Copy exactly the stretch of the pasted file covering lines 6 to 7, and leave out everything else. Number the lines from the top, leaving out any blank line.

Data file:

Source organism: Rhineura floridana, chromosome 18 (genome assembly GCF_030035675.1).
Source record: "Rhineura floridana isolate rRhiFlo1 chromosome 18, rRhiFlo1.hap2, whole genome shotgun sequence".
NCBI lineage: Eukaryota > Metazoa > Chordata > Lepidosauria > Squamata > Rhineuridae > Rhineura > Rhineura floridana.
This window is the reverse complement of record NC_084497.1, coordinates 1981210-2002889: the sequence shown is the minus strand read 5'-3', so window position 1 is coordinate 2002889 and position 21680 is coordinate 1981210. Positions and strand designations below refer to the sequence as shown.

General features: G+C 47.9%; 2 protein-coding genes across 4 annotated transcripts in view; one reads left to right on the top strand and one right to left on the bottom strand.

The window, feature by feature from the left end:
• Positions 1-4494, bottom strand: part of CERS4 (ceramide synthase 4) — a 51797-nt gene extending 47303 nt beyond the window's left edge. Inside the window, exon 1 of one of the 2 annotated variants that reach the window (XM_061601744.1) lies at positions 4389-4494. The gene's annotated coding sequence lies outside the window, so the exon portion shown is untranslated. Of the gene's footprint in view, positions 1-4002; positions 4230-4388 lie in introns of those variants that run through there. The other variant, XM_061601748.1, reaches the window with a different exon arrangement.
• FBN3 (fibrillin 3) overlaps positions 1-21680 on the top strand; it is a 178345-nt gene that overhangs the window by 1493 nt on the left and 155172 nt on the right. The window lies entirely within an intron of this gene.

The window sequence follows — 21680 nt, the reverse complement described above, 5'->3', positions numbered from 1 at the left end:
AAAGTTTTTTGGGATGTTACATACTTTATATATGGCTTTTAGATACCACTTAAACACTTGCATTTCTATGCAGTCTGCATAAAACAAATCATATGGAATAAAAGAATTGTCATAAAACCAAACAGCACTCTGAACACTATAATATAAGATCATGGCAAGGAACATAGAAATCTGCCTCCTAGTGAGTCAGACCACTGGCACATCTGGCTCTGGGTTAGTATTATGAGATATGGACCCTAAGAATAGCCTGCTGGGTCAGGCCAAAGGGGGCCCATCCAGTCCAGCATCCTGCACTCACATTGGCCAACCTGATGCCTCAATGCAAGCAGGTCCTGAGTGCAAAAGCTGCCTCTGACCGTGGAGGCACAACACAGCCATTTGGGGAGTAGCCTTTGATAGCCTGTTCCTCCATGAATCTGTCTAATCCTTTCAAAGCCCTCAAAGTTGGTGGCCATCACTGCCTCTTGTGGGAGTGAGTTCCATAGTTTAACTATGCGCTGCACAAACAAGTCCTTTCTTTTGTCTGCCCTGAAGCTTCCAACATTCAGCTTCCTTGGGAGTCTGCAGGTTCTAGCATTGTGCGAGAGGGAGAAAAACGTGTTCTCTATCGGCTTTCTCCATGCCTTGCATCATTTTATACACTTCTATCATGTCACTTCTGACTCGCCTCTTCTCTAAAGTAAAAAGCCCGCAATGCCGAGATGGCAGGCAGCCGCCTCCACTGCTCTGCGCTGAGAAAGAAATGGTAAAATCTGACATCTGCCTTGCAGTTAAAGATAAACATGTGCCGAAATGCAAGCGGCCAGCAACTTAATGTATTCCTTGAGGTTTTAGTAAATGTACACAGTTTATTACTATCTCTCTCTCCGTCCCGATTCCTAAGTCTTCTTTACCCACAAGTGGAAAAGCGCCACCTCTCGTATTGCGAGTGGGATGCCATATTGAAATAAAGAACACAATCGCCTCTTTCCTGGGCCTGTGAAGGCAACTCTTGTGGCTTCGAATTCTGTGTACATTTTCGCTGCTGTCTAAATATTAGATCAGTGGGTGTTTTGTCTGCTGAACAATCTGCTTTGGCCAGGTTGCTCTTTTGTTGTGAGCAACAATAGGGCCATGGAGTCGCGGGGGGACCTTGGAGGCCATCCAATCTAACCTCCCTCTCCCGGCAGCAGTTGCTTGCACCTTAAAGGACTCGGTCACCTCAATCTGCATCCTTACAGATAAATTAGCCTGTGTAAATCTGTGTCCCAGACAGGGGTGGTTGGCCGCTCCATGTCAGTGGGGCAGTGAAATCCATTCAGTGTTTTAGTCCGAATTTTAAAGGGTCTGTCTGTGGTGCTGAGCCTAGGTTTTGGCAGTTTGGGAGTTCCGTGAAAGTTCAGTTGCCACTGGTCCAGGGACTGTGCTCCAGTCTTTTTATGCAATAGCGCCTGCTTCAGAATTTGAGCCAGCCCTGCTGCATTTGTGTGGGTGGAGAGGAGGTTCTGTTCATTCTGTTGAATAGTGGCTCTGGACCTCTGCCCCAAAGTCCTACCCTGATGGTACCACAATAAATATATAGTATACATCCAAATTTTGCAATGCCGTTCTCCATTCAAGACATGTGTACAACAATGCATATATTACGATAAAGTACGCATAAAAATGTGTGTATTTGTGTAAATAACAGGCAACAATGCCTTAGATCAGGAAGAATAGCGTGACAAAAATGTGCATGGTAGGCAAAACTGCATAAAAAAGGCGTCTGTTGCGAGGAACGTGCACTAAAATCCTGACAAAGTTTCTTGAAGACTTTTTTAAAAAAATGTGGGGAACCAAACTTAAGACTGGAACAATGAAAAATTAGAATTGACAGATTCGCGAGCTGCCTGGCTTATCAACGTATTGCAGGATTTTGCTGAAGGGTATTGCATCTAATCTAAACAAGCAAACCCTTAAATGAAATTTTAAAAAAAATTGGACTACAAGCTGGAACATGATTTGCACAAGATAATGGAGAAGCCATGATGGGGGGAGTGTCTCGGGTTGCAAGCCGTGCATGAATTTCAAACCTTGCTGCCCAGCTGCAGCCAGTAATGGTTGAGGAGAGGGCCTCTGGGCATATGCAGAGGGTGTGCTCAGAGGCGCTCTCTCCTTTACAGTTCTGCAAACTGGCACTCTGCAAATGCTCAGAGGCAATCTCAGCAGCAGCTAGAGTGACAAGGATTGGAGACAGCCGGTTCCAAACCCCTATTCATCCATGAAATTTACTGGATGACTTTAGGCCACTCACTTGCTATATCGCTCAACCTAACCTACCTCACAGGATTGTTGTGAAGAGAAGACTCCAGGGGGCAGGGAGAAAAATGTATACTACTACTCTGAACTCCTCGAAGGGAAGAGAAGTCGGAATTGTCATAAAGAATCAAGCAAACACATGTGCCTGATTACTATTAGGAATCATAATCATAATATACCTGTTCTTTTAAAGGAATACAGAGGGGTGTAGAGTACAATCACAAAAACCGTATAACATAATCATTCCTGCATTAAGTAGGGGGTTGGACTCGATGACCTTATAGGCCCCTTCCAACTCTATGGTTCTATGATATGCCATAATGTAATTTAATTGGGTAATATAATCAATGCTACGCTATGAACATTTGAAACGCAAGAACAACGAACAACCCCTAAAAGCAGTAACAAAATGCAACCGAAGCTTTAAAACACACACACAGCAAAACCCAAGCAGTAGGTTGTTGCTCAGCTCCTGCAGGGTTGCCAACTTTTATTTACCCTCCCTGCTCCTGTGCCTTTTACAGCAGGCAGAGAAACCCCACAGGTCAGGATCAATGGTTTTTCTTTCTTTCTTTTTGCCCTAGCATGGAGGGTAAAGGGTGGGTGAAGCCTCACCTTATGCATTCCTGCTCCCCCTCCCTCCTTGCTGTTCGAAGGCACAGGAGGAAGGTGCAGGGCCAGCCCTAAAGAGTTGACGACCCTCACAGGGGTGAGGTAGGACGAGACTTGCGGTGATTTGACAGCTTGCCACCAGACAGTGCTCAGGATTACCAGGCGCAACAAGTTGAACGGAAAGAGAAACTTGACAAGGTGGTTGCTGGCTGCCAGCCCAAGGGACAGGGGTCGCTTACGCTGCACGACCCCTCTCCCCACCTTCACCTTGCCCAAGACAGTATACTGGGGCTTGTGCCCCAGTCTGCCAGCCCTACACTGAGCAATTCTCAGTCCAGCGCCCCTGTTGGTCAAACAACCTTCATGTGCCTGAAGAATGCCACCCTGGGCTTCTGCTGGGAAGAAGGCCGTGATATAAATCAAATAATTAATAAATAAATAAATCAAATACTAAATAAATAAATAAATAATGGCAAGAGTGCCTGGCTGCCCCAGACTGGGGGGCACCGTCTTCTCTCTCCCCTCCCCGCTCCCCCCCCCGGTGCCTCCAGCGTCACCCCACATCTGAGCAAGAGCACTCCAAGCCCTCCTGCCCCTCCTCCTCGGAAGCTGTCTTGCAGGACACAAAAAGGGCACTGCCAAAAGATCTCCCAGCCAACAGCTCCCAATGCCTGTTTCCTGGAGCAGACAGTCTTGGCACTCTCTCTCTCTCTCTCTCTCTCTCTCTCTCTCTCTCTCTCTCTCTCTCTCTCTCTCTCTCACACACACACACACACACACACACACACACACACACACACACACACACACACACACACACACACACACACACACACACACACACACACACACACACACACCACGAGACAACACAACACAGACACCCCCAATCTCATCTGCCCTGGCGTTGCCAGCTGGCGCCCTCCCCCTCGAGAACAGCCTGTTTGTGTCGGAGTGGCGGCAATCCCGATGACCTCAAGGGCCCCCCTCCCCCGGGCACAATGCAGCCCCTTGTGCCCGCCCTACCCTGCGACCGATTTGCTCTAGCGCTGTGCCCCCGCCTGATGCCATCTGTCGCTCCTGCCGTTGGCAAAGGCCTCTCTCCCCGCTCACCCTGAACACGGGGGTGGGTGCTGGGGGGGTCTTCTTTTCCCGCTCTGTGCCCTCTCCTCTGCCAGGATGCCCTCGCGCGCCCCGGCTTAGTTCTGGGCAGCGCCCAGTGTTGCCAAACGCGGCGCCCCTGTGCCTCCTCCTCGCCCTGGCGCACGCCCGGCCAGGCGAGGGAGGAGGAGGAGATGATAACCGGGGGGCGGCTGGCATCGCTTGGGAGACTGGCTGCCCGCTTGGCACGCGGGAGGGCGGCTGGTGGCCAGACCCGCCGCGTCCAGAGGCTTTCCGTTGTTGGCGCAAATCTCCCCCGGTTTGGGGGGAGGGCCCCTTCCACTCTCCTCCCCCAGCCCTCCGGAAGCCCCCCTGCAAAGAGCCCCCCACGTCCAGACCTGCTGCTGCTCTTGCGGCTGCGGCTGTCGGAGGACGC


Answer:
The window, feature by feature from the left end:
• Positions 1-4494, bottom strand: part of CERS4 (ceramide synthase 4) — a 51797-nt gene extending 47303 nt beyond the window's left edge. Inside the window, exon 1 of one of the 2 annotated variants that reach the window (XM_061601744.1) lies at positions 4389-4494. The gene's annotated coding sequence lies outside the window, so the exon portion shown is untranslated. Of the gene's footprint in view, positions 1-4002; positions 4230-4388 lie in introns of those variants that run through there. The other variant, XM_061601748.1, reaches the window with a different exon arrangement.